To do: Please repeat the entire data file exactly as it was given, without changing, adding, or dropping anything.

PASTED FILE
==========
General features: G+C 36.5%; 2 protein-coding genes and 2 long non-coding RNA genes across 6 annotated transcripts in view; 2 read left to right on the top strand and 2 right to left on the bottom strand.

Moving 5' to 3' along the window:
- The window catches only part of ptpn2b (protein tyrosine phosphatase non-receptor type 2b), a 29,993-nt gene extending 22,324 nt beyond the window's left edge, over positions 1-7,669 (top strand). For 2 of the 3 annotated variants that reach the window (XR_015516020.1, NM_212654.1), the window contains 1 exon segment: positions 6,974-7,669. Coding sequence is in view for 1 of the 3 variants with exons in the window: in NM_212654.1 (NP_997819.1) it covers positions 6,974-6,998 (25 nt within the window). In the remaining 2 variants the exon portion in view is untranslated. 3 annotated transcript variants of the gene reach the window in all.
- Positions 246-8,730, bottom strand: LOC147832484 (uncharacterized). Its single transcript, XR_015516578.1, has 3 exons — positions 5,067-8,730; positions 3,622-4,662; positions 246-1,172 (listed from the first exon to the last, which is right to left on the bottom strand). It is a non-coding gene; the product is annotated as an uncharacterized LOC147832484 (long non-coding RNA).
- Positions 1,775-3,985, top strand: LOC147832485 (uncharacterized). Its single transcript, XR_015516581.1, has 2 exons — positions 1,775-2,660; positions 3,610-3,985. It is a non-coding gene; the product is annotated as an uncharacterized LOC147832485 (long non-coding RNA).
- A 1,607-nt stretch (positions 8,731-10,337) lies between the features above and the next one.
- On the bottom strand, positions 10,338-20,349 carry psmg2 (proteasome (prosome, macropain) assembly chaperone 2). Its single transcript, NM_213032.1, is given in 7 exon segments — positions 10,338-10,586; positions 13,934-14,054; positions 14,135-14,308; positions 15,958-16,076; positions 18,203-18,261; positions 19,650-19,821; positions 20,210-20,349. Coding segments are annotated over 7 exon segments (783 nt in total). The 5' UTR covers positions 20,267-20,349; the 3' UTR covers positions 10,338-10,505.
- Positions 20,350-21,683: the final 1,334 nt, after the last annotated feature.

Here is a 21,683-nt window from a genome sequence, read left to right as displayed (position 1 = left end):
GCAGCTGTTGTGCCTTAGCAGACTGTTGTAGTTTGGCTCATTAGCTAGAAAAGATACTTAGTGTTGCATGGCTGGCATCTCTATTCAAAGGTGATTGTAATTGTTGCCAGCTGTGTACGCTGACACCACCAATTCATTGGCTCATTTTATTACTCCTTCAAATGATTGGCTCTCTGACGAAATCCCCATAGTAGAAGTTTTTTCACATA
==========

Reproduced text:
General features: G+C 36.5%; 2 protein-coding genes and 2 long non-coding RNA genes across 6 annotated transcripts in view; 2 read left to right on the top strand and 2 right to left on the bottom strand.

Moving 5' to 3' along the window:
- The window catches only part of ptpn2b (protein tyrosine phosphatase non-receptor type 2b), a 29,993-nt gene extending 22,324 nt beyond the window's left edge, over positions 1-7,669 (top strand). For 2 of the 3 annotated variants that reach the window (XR_015516020.1, NM_212654.1), the window contains 1 exon segment: positions 6,974-7,669. Coding sequence is in view for 1 of the 3 variants with exons in the window: in NM_212654.1 (NP_997819.1) it covers positions 6,974-6,998 (25 nt within the window). In the remaining 2 variants the exon portion in view is untranslated. 3 annotated transcript variants of the gene reach the window in all.
- Positions 246-8,730, bottom strand: LOC147832484 (uncharacterized). Its single transcript, XR_015516578.1, has 3 exons — positions 5,067-8,730; positions 3,622-4,662; positions 246-1,172 (listed from the first exon to the last, which is right to left on the bottom strand). It is a non-coding gene; the product is annotated as an uncharacterized LOC147832484 (long non-coding RNA).
- Positions 1,775-3,985, top strand: LOC147832485 (uncharacterized). Its single transcript, XR_015516581.1, has 2 exons — positions 1,775-2,660; positions 3,610-3,985. It is a non-coding gene; the product is annotated as an uncharacterized LOC147832485 (long non-coding RNA).
- A 1,607-nt stretch (positions 8,731-10,337) lies between the features above and the next one.
- On the bottom strand, positions 10,338-20,349 carry psmg2 (proteasome (prosome, macropain) assembly chaperone 2). Its single transcript, NM_213032.1, is given in 7 exon segments — positions 10,338-10,586; positions 13,934-14,054; positions 14,135-14,308; positions 15,958-16,076; positions 18,203-18,261; positions 19,650-19,821; positions 20,210-20,349. Coding segments are annotated over 7 exon segments (783 nt in total). The 5' UTR covers positions 20,267-20,349; the 3' UTR covers positions 10,338-10,505.
- Positions 20,350-21,683: the final 1,334 nt, after the last annotated feature.

Here is a 21,683-nt window from a genome sequence, read left to right as displayed (position 1 = left end):
GCAGCTGTTGTGCCTTAGCAGACTGTTGTAGTTTGGCTCATTAGCTAGAAAAGATACTTAGTGTTGCATGGCTGGCATCTCTATTCAAAGGTGATTGTAATTGTTGCCAGCTGTGTACGCTGACACCACCAATTCATTGGCTCATTTTATTACTCCTTCAAATGATTGGCTCTCTGACGAAATCCCCATAGTAGAAGTTTTTTCACATA